Don’t mess with bloggers.
A New Zealand Amazon.com customer, disgruntled that his order had taken too long to arrive, decided to take on Goliath, Amazon’s 1-click patent. The 1-click patent is probably the most famous, and most controversial Internet-based patent ever issued.
Until the State Street case in 1998, the United States Patent and Trademark Office (USPTO) had not allowed any patents on methods of doing business. That all changed after the Court of Appeals for the Federal Circuit ruled that business methods could be patented. This led to a deluge of patent filings. Since the USPTO had no bank of business method patents against which to vette these new patents, the USPTO issued many patents on technology which was old or, at the very least, non-obvious.
Will No One Fight?
People were free of course to research the “prior art” on their own and provide it to the USPTO in attempt to invalidate the patent. However, the companies with the resources and the most to gain from canceling these patents also had the most to lose in a fight. If the fight was unsuccessful, the patent owner would surely come after the losing competitor with the now-vetted patent. Additionally, others would use the same arguments to undermine the loser’s own specious Internet patents.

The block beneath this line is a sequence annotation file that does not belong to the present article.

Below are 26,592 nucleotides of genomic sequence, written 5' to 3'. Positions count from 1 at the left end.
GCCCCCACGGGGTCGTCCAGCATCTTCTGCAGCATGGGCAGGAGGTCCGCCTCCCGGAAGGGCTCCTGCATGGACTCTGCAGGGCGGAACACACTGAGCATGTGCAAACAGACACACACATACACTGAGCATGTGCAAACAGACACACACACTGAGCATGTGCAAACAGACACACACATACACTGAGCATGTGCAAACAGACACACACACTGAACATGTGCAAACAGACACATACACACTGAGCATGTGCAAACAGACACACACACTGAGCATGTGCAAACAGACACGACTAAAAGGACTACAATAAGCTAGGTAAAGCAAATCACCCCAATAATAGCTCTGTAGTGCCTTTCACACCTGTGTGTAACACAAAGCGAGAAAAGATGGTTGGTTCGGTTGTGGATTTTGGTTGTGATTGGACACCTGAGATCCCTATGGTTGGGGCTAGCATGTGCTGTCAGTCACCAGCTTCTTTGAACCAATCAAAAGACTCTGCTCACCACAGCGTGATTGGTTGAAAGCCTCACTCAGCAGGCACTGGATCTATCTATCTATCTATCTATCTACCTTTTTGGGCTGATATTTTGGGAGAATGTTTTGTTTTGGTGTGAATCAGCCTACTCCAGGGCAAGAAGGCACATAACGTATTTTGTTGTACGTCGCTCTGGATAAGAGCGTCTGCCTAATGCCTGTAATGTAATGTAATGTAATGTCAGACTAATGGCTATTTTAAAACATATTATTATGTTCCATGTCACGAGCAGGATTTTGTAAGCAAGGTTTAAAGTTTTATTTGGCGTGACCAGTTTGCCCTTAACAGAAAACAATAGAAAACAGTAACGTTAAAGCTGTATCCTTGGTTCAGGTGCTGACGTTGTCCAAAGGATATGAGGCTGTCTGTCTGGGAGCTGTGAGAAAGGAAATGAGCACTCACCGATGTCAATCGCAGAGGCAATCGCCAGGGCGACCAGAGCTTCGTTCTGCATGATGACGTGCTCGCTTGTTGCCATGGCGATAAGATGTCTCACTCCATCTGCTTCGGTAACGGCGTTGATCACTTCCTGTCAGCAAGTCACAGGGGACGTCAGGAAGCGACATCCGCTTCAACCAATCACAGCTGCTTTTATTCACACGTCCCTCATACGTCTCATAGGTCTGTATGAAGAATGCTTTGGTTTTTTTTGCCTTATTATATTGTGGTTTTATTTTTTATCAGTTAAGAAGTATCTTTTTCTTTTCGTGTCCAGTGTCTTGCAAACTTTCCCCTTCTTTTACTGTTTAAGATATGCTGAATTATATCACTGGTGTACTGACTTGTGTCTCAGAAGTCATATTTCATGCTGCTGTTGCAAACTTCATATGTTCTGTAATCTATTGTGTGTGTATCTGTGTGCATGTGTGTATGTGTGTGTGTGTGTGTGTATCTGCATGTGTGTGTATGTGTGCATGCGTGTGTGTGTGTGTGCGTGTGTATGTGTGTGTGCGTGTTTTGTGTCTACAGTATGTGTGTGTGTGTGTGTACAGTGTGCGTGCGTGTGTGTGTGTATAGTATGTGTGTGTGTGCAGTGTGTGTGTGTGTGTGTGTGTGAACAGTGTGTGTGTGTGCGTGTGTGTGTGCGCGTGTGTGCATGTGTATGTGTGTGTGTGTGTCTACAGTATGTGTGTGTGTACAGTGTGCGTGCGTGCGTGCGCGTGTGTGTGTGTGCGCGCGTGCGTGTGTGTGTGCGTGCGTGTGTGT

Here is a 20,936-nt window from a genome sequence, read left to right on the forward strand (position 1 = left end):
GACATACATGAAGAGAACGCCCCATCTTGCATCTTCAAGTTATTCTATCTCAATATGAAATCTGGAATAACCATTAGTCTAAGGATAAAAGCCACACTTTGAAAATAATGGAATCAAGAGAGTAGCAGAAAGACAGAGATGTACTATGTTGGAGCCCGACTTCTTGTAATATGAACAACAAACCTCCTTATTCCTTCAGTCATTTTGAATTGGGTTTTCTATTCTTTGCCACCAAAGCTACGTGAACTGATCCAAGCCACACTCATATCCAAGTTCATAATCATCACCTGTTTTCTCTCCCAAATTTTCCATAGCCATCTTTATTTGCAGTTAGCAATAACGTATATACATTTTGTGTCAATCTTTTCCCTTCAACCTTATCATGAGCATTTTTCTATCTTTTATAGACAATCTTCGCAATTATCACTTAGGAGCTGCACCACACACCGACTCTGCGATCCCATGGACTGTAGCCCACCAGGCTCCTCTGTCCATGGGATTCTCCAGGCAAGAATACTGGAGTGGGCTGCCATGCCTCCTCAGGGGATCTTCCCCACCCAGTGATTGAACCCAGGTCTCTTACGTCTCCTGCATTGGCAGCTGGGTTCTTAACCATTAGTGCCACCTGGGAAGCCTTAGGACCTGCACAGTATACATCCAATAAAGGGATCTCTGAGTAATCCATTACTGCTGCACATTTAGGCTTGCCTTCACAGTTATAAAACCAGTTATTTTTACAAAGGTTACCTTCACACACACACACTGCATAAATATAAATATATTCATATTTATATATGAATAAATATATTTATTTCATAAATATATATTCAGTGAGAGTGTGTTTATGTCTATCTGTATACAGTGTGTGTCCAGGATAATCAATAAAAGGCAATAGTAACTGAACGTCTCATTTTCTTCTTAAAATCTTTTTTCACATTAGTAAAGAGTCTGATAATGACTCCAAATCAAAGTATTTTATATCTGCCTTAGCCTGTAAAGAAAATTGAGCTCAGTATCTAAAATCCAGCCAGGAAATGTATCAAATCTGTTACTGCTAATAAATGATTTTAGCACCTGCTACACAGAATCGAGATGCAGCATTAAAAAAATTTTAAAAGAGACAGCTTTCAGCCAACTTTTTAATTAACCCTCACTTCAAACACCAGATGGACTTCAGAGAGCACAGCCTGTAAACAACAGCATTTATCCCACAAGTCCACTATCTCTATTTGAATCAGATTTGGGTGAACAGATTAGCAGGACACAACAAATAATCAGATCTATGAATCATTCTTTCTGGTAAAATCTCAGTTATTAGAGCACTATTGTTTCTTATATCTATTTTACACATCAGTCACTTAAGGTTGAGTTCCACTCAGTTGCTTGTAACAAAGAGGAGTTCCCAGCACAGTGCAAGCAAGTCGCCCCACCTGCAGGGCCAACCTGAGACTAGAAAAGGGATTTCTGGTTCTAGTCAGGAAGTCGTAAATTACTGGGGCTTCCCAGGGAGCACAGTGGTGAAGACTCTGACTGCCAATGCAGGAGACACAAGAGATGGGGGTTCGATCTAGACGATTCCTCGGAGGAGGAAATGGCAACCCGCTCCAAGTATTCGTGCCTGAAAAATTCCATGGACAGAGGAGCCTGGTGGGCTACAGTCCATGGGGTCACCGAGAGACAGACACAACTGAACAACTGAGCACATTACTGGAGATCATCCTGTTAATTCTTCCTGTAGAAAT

Enter the Kiwi
Angered over two years ago by a long delay in the receipt of his Amazon.com order, New Zealand actor Peter Calveley took on the behemoth by filing a request for reexamination of the 1-click patent. After two years, on October 9, 2007, the Kiwi got his pound (more like 799 pounds) of flesh. The United States Patent and Trademark Office rejected all of the broadest claims of the 1-click patent, even going beyond the NZer’s narrow request to reject claims 1-5 and 11-26.
Although torquing off a New Zealand blogger does not seem like a good idea a priori, it always gives me a warm fuzzy feeling to have my presumptions confirmed.